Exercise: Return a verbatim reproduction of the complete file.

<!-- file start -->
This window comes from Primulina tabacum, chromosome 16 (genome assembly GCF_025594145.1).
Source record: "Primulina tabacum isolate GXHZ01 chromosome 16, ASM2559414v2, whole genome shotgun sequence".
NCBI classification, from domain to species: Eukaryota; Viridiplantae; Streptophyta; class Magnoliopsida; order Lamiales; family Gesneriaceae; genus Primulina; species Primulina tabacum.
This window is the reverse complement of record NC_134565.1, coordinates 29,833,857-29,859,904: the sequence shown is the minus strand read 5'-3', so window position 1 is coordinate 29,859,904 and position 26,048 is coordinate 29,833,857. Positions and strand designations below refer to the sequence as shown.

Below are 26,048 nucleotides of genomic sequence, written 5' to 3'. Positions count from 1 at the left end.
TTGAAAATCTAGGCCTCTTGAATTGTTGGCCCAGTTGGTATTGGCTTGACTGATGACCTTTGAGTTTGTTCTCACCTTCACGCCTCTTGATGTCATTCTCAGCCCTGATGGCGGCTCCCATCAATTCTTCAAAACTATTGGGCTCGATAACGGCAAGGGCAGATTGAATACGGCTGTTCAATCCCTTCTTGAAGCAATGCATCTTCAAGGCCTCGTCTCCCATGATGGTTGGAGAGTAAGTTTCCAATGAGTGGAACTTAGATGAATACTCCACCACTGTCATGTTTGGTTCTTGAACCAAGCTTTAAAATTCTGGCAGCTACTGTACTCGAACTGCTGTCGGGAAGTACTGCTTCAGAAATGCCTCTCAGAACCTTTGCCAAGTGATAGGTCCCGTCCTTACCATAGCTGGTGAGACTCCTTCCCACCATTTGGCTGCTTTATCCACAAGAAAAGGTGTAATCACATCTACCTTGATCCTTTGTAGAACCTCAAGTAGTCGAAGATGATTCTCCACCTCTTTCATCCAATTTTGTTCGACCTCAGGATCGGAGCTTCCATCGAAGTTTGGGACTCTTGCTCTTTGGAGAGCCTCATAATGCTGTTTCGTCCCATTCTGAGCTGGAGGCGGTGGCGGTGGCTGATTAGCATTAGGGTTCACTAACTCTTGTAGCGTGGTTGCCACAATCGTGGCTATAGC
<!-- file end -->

This window comes from Primulina tabacum, chromosome 16 (genome assembly GCF_025594145.1).
Source record: "Primulina tabacum isolate GXHZ01 chromosome 16, ASM2559414v2, whole genome shotgun sequence".
NCBI classification, from domain to species: Eukaryota; Viridiplantae; Streptophyta; class Magnoliopsida; order Lamiales; family Gesneriaceae; genus Primulina; species Primulina tabacum.
This window is the reverse complement of record NC_134565.1, coordinates 29,833,857-29,859,904: the sequence shown is the minus strand read 5'-3', so window position 1 is coordinate 29,859,904 and position 26,048 is coordinate 29,833,857. Positions and strand designations below refer to the sequence as shown.

Below are 26,048 nucleotides of genomic sequence, written 5' to 3'. Positions count from 1 at the left end.
TTGAAAATCTAGGCCTCTTGAATTGTTGGCCCAGTTGGTATTGGCTTGACTGATGACCTTTGAGTTTGTTCTCACCTTCACGCCTCTTGATGTCATTCTCAGCCCTGATGGCGGCTCCCATCAATTCTTCAAAACTATTGGGCTCGATAACGGCAAGGGCAGATTGAATACGGCTGTTCAATCCCTTCTTGAAGCAATGCATCTTCAAGGCCTCGTCTCCCATGATGGTTGGAGAGTAAGTTTCCAATGAGTGGAACTTAGATGAATACTCCACCACTGTCATGTTTGGTTCTTGAACCAAGCTTTAAAATTCTGGCAGCTACTGTACTCGAACTGCTGTCGGGAAGTACTGCTTCAGAAATGCCTCTCAGAACCTTTGCCAAGTGATAGGTCCCGTCCTTACCATAGCTGGTGAGACTCCTTCCCACCATTTGGCTGCTTTATCCACAAGAAAAGGTGTAATCACATCTACCTTGATCCTTTGTAGAACCTCAAGTAGTCGAAGATGATTCTCCACCTCTTTCATCCAATTTTGTTCGACCTCAGGATCGGAGCTTCCATCGAAGTTTGGGACTCTTGCTCTTTGGAGAGCCTCATAATGCTGTTTCGTCCCATTCTGAGCTGGAGGCGGTGGCGGTGGCTGATTAGCATTAGGGTTCACTAACTCTTGTAGCGTGGTTGCCACAATCGTGGCTATAGC